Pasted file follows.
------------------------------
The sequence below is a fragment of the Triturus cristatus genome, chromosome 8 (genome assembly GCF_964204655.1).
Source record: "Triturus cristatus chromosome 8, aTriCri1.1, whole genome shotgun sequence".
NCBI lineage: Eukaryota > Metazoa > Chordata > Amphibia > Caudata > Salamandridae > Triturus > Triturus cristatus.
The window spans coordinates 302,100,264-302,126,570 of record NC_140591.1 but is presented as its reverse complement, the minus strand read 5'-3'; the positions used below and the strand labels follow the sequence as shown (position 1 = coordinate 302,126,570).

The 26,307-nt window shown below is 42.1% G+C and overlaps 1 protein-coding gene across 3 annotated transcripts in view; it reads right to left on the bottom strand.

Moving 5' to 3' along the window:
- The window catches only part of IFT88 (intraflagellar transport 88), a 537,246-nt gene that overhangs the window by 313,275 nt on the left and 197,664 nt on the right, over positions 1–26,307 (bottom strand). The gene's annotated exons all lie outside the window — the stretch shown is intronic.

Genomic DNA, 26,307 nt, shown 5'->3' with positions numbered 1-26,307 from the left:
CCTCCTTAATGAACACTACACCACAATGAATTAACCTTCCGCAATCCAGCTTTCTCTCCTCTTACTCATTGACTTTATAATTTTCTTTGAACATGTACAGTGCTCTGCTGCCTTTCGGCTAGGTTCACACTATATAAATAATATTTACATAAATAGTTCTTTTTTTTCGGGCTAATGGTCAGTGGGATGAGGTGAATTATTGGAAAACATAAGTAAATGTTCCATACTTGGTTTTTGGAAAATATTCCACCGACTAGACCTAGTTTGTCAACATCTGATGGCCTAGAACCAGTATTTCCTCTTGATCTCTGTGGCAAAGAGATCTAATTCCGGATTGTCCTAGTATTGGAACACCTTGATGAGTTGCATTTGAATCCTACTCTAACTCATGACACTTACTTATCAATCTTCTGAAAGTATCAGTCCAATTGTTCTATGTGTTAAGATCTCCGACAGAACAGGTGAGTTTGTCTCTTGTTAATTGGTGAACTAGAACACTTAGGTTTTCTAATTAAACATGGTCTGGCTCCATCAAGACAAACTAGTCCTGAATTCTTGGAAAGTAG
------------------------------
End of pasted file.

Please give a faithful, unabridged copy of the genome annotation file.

The sequence below is a fragment of the Triturus cristatus genome, chromosome 8 (genome assembly GCF_964204655.1).
Source record: "Triturus cristatus chromosome 8, aTriCri1.1, whole genome shotgun sequence".
NCBI lineage: Eukaryota > Metazoa > Chordata > Amphibia > Caudata > Salamandridae > Triturus > Triturus cristatus.
The window spans coordinates 302,100,264-302,126,570 of record NC_140591.1 but is presented as its reverse complement, the minus strand read 5'-3'; the positions used below and the strand labels follow the sequence as shown (position 1 = coordinate 302,126,570).

The 26,307-nt window shown below is 42.1% G+C and overlaps 1 protein-coding gene across 3 annotated transcripts in view; it reads right to left on the bottom strand.

Moving 5' to 3' along the window:
- The window catches only part of IFT88 (intraflagellar transport 88), a 537,246-nt gene that overhangs the window by 313,275 nt on the left and 197,664 nt on the right, over positions 1–26,307 (bottom strand). The gene's annotated exons all lie outside the window — the stretch shown is intronic.

Genomic DNA, 26,307 nt, shown 5'->3' with positions numbered 1-26,307 from the left:
CCTCCTTAATGAACACTACACCACAATGAATTAACCTTCCGCAATCCAGCTTTCTCTCCTCTTACTCATTGACTTTATAATTTTCTTTGAACATGTACAGTGCTCTGCTGCCTTTCGGCTAGGTTCACACTATATAAATAATATTTACATAAATAGTTCTTTTTTTTCGGGCTAATGGTCAGTGGGATGAGGTGAATTATTGGAAAACATAAGTAAATGTTCCATACTTGGTTTTTGGAAAATATTCCACCGACTAGACCTAGTTTGTCAACATCTGATGGCCTAGAACCAGTATTTCCTCTTGATCTCTGTGGCAAAGAGATCTAATTCCGGATTGTCCTAGTATTGGAACACCTTGATGAGTTGCATTTGAATCCTACTCTAACTCATGACACTTACTTATCAATCTTCTGAAAGTATCAGTCCAATTGTTCTATGTGTTAAGATCTCCGACAGAACAGGTGAGTTTGTCTCTTGTTAATTGGTGAACTAGAACACTTAGGTTTTCTAATTAAACATGGTCTGGCTCCATCAAGACAAACTAGTCCTGAATTCTTGGAAAGTAG